Royal Bank of Canada, Toronto-Dominion Bank and Canadian Imperial Bank of Commerce raised their dividends after reporting third-quarter profits that beat analysts’ estimates on consumer lending.
Royal Bank, the country’s biggest lender, said profit for the period ended July 31 rose 73 percent to a record C$2.24 billion ($2.26 billion). Toronto-Dominion, the second-biggest bank, said net income climbed 14 percent to C$1.7 billion, or C$1.78 a share, while CIBC said profit rose 42 percent to C$841 million, or C$2 a share.
The three Toronto-based lenders join Bank of Montreal and Bank of Nova Scotia in raising dividends this week as gains in consumer lending and higher trading revenue helped the world’s soundest banks report earnings that topped estimates.
The banks raised their payouts while forecasting that loan and revenue growth may slow in the next few quarters as the housing market cools and tapped-out consumers with record debt levels borrow less.
“Investors definitely feel there’s more of a value being placed on dividend yield in this low interest-rate environment,” Colleen Johnston, chief financial officer of Toronto-Dominion, said today in a phone interview. “We’re seeing good loan growth and deposit growth -- it’s slowing down a little bit, which is very much expected given the environment.”
Royal Bank rose 0.7 percent to C$54.96 at 4 p.m. in Toronto. Toronto-Dominion fell 1.1 percent to C$80.65. CIBC fell 1.4 percent to C$75.35.
Royal Bank said it earned C$1.31 a share excluding items, beating the C$1.18-a-share average estimate of 15 analysts surveyed by Bloomberg News. Toronto-Dominion reported adjusted profit of C$1.91 a share, topping the C$1.83-a-share estimate, while CIBC, the fifth-biggest bank, reported adjusted earnings of C$2.06 a share, above the C$1.96-a-share average estimate.
“Royal reported one of the strongest quarters of its peers reported to date, leveraging the strength of its domestic retail platform,” John Aiken, an analyst with Barclays Plc, said today in a note. “However, similar with CIBC, expectations remain that domestic retail revenues should face headwinds.”
Canadian banking profit at Royal Bank rose to a record C$1.13 billion, up 27 percent from a year ago, on growth of deposits, mortgages and loans.
Government figures showing Canada’s current account deficit expanded to the widest in almost two years as exports fell, adds to evidence the economy may have lost momentum in the second quarter. Statistics Canada reports second-quarter gross domestic product tomorrow and economists forecast annualized growth of 1.6 percent after 1.9 percent in the first quarter.
“You’d have to expect some slowdown” in housing, said David McKay, head of Canadian consumer lending at Royal Bank, on a conference call. “We’ve come through a very strong spring mortgage season.”
Profit at the RBC Capital Markets investment-banking business rose 88 percent to C$486 million from C$259 million a year earlier, as trading revenue more than doubled.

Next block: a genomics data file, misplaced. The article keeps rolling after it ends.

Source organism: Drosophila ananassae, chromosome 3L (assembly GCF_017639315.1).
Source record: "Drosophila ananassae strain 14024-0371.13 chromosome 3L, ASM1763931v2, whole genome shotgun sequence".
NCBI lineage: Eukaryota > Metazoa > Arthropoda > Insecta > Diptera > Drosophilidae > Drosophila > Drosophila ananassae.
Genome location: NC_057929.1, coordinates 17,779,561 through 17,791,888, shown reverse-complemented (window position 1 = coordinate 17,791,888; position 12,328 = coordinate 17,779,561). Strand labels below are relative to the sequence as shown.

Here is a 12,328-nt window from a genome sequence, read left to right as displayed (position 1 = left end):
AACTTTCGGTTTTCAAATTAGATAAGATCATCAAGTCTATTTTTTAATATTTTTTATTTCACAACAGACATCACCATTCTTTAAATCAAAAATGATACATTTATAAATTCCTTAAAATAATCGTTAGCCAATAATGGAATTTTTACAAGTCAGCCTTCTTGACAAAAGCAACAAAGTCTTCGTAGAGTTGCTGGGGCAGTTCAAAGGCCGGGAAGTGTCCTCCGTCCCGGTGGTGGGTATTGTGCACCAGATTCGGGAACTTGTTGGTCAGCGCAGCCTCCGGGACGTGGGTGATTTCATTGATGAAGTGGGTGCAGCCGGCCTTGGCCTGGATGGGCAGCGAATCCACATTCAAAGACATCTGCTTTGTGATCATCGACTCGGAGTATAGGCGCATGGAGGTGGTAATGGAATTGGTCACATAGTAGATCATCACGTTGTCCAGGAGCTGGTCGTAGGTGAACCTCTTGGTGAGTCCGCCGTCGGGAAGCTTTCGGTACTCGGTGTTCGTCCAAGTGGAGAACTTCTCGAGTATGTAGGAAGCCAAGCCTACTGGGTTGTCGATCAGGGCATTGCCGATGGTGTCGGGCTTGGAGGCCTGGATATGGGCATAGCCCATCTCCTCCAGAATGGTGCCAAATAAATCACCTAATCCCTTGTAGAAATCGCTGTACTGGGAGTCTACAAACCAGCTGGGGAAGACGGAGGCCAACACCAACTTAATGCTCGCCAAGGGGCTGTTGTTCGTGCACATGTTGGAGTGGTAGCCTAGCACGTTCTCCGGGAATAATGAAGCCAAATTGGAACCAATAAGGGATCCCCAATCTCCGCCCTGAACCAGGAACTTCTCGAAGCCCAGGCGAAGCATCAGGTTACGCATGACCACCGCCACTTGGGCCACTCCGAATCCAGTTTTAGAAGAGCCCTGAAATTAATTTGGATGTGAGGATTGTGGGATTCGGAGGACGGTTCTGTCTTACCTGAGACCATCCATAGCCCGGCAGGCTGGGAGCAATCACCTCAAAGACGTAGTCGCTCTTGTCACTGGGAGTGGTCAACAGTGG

Toronto-Dominion said Canadian banking profit climbed 8.7 percent to a record C$864 million, bolstered by loan and deposit growth from last year’s acquisition of the MBNA Canada credit-card portfolio from Bank of America.
Profit from the bank’s TD Securities investment-banking business rose 61 percent to C$180 million, fueled by higher trading revenue. Trading-related income more than tripled to C$360 million from a year ago, driven by interest-rate and credit, the bank said.
CIBC’s earnings were aided by higher profit from consumer lending and business banking, which rose 7.8 percent to C$594 million from the year-earlier period. The bank also posted profit gains in wealth management and its investment-banking unit, as trading revenue more than doubled to C$122 million from a year ago.
CIBC also said it agreed to buy Griffis & Small LLC, a Houston-based energy advisory firm specializing in takeovers in the exploration and production sector. The price of the deal, which is expected to close in the fourth quarter, wasn’t disclosed.
Royal Bank unexpectedly raised its dividend 5.3 percent to 60 cents a share, its first increase since March. Toronto-Dominion raised its payout 5.4 percent to 77 cents a share, and raised its payout range to between 40 percent and 50 percent of earnings, up from 35 percent to 45 percent. CIBC increased its payout for the first time in a year, to 94 cents.
Royal Bank said separately that it appointed David Denison, former CEO of Canada Pension Plan Investment Board, as a director.
Canadian Western Bank, the country’s eighth-largest lender, reported late yesterday that it had had record net income of C$48 million, or 61 cents a share. Montreal-based National Bank of Canada, the No. 6 lender, also reports today.
(Toronto-Dominion will host a conference call at 3 p.m. Toronto time. To listen, dial +1-416-644-3415 or +1-877-974-0445)